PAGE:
Sometimes, cats will reach out a paw to you as you walk by—some will even hit your legs! Rubbing your legs and meowing and looking at you are also signs that your cat wants something, especially your attention.

Remember that your attention serves as encouragement for your cat, so any behavior that successfully gets your attention will be likely repeated more frequently in the future. Think of cats as children who will do things that they know they aren’t supposed to do but do them, anyway. Negative attention is better than no attention at all.

So, ensure that you give attention and enrichment to your cat before they start misbehaving. Cats love pushing things off of shelves and clawing up your furniture, and they will do it more often if it attracts your attention. Try only engaging with them when they use their designated scratcher or play with their toys, and they will do those activities more often.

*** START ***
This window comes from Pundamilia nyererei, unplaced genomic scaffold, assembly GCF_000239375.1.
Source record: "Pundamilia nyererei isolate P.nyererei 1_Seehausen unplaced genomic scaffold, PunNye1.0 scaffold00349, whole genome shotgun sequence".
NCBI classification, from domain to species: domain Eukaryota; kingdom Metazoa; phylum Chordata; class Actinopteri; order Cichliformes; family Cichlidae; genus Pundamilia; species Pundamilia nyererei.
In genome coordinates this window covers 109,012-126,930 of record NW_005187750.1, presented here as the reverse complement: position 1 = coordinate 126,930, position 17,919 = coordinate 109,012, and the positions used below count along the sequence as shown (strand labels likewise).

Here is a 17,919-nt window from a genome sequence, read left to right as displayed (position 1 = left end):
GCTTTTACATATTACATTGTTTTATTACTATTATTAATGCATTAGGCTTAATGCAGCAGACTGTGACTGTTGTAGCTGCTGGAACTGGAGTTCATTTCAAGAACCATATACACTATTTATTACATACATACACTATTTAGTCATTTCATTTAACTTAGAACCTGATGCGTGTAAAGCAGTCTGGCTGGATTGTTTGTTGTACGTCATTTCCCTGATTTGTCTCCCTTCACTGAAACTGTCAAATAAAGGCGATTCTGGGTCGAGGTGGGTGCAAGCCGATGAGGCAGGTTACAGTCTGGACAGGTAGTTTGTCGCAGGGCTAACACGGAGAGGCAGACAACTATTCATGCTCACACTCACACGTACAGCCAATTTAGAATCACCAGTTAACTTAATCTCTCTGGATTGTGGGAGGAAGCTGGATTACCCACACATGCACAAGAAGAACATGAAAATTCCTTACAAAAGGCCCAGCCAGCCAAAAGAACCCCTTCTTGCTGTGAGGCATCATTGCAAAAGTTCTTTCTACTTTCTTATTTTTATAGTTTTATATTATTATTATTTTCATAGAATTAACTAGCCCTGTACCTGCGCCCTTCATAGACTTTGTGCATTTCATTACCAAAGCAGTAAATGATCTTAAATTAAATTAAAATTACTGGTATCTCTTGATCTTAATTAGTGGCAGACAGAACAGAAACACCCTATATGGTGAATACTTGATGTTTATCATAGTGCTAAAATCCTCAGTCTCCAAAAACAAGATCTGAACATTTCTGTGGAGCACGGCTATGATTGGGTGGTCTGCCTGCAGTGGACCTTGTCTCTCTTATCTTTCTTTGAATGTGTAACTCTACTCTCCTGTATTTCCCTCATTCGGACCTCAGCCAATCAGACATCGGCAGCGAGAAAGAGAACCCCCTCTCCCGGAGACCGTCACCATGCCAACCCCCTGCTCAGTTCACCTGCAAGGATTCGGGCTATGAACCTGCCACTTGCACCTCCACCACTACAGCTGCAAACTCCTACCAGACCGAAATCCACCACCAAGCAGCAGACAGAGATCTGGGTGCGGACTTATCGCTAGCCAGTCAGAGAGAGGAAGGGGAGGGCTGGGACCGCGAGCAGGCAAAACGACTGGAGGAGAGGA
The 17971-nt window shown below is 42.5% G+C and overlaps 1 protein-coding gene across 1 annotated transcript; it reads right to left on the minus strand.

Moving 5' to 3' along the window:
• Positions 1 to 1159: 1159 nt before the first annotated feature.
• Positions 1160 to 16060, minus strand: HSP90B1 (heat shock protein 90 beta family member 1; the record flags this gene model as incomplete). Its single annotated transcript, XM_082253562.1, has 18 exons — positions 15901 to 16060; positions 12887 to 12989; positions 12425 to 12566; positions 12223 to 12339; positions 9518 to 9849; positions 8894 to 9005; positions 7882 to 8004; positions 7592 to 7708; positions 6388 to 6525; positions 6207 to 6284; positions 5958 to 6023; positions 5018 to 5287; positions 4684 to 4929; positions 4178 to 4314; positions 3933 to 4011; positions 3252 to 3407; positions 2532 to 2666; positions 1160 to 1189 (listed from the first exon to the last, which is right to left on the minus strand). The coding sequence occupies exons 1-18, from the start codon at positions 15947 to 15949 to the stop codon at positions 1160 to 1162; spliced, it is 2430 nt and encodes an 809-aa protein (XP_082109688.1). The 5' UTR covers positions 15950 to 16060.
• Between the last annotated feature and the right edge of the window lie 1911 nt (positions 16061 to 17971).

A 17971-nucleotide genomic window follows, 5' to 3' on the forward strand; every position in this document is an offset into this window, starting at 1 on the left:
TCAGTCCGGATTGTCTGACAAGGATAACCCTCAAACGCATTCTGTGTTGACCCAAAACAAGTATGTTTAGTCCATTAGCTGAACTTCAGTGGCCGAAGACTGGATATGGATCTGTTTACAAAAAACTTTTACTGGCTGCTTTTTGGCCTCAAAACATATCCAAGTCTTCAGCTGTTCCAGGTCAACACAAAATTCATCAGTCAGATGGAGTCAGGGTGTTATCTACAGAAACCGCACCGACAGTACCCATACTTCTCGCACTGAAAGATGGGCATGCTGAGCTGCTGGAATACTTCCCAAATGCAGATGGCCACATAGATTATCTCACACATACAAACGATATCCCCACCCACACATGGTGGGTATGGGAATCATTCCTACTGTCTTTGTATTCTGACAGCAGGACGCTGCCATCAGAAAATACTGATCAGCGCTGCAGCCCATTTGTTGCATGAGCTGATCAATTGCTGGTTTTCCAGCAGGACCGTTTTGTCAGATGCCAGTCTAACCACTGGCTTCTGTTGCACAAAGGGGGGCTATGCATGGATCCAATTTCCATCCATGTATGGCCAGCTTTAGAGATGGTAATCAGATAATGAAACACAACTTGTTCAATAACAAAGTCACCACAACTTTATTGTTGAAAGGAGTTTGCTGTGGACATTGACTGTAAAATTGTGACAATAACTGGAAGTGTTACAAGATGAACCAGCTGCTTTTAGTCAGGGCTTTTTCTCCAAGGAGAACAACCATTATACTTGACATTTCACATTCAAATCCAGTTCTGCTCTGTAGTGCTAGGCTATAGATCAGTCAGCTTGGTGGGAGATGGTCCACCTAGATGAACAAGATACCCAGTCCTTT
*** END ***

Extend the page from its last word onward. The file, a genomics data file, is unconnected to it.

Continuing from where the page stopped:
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Do Cats Get Separation Anxiety?

Image Credit: RJ22, shutterstock

While dogs are known to be prone to separation anxiety, cats can develop it too. It isn’t quite as noticeable, but it can definitely occur if you’re away from home often. It also depends on the cat’s personality.

Signs of cats experiencing separation anxiety might include:

  • Urinating outside of the litter box, typically on the owner’s bed
  • Defecating outside of the litter box
  • Excessive grooming
  • Destroying things
  • Excessive vocalizations
  • Extreme attachment to their owner

If you suspect that your cat might be experiencing separation anxiety, you should consult with your vet.

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You might want to try adding your cat’s playtime to your schedule if you find yourself frequently overlooking it. Plan on a 5- to 10-minute play session every night around 8:00 p.m., for example.

How much time you spend with your cat is up to them, though. Some cats just look to you for the bare necessities, while others will be quite demanding of your time.

As long as you’re treating your cat with respect, giving them the things that they require (food, water, litter box, etc.), and playing with and petting them, you should have yourself a happy and content kitty.

Featured Image Credit: Africa Studio, Shutterstock